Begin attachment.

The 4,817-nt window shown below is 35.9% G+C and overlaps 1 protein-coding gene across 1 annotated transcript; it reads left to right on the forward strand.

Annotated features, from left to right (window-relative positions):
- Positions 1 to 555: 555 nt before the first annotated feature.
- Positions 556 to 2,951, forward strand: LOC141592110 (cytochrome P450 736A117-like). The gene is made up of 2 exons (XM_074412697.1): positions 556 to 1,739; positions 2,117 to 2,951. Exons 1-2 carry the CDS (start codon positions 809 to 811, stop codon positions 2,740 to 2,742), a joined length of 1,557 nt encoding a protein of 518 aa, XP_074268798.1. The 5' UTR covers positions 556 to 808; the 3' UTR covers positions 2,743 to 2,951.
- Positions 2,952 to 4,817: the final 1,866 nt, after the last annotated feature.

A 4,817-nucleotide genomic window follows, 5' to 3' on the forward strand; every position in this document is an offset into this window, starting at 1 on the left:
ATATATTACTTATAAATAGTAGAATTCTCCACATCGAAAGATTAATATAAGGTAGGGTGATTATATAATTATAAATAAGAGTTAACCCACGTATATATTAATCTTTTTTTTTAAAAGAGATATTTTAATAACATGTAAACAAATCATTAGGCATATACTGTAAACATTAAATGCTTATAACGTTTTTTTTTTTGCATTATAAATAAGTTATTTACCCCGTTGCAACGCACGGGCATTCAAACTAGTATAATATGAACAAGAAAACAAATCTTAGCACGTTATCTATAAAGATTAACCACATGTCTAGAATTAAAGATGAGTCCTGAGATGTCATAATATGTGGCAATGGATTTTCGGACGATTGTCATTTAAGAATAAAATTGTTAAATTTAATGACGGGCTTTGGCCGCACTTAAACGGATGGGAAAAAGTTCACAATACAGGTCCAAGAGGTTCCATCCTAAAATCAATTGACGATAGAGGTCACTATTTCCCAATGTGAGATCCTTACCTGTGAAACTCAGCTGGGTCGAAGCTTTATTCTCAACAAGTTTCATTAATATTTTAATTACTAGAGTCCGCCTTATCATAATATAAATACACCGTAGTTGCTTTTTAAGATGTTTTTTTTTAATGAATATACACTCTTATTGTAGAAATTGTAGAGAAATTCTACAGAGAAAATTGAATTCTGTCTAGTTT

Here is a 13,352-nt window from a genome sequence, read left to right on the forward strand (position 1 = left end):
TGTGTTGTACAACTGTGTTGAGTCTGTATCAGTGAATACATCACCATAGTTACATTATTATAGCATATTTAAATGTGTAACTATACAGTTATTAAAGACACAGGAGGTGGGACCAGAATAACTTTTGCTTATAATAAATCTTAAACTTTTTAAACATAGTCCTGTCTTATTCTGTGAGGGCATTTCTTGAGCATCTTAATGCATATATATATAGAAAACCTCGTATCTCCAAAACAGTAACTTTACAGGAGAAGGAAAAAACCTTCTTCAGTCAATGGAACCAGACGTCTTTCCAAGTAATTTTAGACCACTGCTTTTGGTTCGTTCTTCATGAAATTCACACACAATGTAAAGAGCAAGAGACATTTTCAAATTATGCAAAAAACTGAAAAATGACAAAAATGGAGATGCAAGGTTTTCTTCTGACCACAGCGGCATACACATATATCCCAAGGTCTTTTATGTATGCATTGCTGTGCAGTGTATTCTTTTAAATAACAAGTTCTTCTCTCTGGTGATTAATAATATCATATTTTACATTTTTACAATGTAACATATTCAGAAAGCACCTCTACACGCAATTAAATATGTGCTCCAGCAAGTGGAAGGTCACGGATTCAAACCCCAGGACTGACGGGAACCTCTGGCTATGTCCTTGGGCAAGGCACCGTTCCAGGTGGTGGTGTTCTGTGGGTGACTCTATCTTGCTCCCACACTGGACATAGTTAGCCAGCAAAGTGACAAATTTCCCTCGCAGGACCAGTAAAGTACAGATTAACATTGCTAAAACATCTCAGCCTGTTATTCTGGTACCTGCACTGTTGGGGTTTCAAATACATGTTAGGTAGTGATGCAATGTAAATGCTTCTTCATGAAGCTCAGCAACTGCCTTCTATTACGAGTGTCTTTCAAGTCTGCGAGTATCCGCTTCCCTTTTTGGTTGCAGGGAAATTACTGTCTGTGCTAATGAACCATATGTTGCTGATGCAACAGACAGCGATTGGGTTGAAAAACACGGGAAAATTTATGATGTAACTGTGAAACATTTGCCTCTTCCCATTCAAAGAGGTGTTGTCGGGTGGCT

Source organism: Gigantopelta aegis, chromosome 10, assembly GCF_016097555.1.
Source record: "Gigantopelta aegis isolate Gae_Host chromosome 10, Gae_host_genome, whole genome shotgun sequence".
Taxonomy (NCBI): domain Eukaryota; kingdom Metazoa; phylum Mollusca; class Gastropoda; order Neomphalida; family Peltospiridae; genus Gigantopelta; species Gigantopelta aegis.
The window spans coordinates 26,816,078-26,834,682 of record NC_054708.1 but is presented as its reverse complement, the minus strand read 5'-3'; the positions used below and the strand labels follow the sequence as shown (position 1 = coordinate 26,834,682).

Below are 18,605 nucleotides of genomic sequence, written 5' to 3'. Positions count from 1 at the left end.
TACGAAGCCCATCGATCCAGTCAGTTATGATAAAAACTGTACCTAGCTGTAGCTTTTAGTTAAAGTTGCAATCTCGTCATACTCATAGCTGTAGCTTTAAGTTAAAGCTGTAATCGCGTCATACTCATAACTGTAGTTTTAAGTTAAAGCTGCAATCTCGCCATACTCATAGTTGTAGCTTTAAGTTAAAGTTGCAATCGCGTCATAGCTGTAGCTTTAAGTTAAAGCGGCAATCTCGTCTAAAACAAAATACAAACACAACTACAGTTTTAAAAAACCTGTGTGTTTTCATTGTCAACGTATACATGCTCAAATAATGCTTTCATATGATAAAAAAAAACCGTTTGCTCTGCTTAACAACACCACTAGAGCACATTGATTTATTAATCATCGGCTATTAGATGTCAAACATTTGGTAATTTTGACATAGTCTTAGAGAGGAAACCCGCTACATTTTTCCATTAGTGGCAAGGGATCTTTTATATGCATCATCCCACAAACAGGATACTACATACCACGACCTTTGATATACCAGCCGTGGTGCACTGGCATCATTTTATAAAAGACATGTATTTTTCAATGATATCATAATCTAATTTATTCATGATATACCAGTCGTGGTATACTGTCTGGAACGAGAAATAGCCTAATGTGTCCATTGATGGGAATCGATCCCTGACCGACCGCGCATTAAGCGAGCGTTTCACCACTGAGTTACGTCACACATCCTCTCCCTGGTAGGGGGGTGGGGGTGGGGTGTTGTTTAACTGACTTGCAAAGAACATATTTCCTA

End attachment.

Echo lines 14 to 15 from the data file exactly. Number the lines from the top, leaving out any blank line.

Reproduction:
Below are 18,605 nucleotides of genomic sequence, written 5' to 3'. Positions count from 1 at the left end.
TACGAAGCCCATCGATCCAGTCAGTTATGATAAAAACTGTACCTAGCTGTAGCTTTTAGTTAAAGTTGCAATCTCGTCATACTCATAGCTGTAGCTTTAAGTTAAAGCTGTAATCGCGTCATACTCATAACTGTAGTTTTAAGTTAAAGCTGCAATCTCGCCATACTCATAGTTGTAGCTTTAAGTTAAAGTTGCAATCGCGTCATAGCTGTAGCTTTAAGTTAAAGCGGCAATCTCGTCTAAAACAAAATACAAACACAACTACAGTTTTAAAAAACCTGTGTGTTTTCATTGTCAACGTATACATGCTCAAATAATGCTTTCATATGATAAAAAAAAACCGTTTGCTCTGCTTAACAACACCACTAGAGCACATTGATTTATTAATCATCGGCTATTAGATGTCAAACATTTGGTAATTTTGACATAGTCTTAGAGAGGAAACCCGCTACATTTTTCCATTAGTGGCAAGGGATCTTTTATATGCATCATCCCACAAACAGGATACTACATACCACGACCTTTGATATACCAGCCGTGGTGCACTGGCATCATTTTATAAAAGACATGTATTTTTCAATGATATCATAATCTAATTTATTCATGATATACCAGTCGTGGTATACTGTCTGGAACGAGAAATAGCCTAATGTGTCCATTGATGGGAATCGATCCCTGACCGACCGCGCATTAAGCGAGCGTTTCACCACTGAGTTACGTCACACATCCTCTCCCTGGTAGGGGGGTGGGGGTGGGGTGTTGTTTAACTGACTTGCAAAGAACATATTTCCTA